S. Carey

Range of Light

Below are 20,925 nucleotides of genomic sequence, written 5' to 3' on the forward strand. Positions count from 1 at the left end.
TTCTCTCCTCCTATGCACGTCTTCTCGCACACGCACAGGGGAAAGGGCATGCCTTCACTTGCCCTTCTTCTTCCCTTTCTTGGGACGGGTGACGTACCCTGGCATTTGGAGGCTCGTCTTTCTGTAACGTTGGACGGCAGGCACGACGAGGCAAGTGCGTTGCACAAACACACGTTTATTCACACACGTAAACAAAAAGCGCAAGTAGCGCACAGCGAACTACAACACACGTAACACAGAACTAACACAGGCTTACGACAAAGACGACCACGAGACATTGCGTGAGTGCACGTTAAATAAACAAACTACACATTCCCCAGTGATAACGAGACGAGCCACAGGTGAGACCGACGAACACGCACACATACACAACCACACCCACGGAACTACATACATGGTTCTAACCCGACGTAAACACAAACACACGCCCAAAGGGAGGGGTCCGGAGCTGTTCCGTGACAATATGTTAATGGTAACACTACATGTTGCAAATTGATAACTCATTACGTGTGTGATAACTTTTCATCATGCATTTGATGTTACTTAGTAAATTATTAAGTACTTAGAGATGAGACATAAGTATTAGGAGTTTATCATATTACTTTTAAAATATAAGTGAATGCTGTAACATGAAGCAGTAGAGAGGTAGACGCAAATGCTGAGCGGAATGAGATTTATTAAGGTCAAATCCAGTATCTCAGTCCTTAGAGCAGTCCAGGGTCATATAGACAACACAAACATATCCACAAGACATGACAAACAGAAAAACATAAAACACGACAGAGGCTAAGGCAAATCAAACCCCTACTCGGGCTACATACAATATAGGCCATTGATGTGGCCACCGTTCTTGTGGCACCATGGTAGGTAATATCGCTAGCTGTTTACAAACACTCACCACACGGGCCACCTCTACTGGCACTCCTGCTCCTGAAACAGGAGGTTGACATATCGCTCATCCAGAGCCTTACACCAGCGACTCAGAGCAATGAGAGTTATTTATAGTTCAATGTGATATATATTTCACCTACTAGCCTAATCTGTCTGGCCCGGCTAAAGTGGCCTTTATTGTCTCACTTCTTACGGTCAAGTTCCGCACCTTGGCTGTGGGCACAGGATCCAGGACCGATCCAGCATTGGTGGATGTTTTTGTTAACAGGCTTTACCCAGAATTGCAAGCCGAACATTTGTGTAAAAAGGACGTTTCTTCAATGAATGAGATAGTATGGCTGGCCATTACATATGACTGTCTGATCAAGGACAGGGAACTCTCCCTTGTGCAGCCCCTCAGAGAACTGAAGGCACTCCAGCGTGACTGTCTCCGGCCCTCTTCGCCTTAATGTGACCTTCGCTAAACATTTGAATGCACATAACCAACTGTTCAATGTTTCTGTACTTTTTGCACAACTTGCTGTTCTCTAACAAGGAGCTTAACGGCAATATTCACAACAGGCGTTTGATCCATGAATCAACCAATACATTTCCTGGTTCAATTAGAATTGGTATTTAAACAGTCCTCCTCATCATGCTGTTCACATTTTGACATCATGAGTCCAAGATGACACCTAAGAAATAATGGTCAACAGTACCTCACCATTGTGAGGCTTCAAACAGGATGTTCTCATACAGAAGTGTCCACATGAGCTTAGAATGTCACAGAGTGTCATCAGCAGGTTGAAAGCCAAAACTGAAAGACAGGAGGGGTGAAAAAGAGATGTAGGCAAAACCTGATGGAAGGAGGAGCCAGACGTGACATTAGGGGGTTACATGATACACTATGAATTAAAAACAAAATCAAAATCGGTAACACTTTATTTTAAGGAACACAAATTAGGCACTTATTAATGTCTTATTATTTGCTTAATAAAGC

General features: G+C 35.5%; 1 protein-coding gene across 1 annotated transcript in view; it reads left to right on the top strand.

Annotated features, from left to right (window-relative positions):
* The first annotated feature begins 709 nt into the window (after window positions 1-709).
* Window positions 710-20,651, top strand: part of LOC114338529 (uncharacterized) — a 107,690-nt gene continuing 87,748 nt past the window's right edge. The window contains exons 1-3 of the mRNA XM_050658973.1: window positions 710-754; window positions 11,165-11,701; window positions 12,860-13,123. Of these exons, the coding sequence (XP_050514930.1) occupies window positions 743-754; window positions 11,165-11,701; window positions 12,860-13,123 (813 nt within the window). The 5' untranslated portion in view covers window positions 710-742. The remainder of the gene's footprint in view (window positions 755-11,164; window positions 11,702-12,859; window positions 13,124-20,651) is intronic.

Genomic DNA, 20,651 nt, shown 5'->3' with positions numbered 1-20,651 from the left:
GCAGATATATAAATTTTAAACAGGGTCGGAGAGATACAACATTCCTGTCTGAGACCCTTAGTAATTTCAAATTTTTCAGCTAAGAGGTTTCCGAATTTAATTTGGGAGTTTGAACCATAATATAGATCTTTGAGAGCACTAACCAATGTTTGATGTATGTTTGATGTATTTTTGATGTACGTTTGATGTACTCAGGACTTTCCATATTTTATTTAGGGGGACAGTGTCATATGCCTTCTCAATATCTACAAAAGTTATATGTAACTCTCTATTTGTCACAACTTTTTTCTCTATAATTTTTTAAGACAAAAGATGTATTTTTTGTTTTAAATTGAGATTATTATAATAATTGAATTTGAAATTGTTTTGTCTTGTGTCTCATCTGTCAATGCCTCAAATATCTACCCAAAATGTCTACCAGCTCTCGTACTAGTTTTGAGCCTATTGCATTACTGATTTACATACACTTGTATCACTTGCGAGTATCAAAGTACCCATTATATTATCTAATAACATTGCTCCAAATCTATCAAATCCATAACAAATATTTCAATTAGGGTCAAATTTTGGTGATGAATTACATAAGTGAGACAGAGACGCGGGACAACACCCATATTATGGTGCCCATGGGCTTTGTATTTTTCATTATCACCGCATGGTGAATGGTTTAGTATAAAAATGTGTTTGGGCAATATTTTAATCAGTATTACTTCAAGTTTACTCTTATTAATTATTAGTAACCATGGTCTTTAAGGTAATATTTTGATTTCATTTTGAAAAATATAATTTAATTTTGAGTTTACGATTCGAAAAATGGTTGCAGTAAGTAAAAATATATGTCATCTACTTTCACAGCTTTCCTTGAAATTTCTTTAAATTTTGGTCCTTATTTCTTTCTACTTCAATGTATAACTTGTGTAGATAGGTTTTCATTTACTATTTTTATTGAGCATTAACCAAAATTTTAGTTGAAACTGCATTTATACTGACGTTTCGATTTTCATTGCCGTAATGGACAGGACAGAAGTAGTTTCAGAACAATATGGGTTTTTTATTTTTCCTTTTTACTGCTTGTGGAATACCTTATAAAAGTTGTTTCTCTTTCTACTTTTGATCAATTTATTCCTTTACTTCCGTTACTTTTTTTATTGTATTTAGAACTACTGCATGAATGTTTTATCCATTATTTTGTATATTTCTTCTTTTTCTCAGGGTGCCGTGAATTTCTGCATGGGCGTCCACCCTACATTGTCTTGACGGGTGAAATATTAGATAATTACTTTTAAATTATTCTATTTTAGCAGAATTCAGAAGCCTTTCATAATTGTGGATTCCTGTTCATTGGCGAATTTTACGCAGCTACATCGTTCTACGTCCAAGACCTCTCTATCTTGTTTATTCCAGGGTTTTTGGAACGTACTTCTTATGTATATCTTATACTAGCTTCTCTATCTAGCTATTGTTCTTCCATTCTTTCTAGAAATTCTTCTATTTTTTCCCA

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With his pastoral north woods orchestrations and evocative soundscapes, Wisconsin native S. Carey channels his admiration for American naturalist John Muir on 2014's Range of Light. Expanding upon the tones of his 2010 debut, All We Grow, Carey digs even deeper with this detailed paean to California's Sierra Nevada mountain range. With roots in classical, jazz, and pop, he approaches his music more as a composer than a songwriter, echoing the type of sprawling modernist Americana that Sufjan Stevens first introduced a decade earlier. Borrowing the album's title from Muir's description of the mighty Sierras, Range of Light is indeed loftier and more ambitious than its predecessor both in its inspiration and sonic scope. Where Carey handled most of All We Grow on his own, Range of Light features a small orchestra of collaborators adding additional voices (most notably, Bon Iver bandmate Justin Vernon), woodwinds, horns, strings, and other decorum to tone poems like "Fire-Scene" and "Alpenglow." With his gentle, earnest voice, Carey imbues the album with a folk flavor that matches his naturalist aesthetic. The production is clean, warm, and full of detail, letting the arrangements breathe for the most part. But, as lovingly arranged and as beautifully recorded as the album is, there is still a feeling of having heard many of these styles before, especially on songs like the polyrhythmic "Crown the Pines," which could be an outtake from Sufjan Stevens' Greetings from Michigan album. Other comparisons to folk-pop heroes like Iron & Wine aren't out of place either, but Range of Light's unifying theme of the Sierra range is heartfelt, and when enjoyed as a whole, the album succeeds as a unique effort that is familiar, yet distinct and extremely personal.

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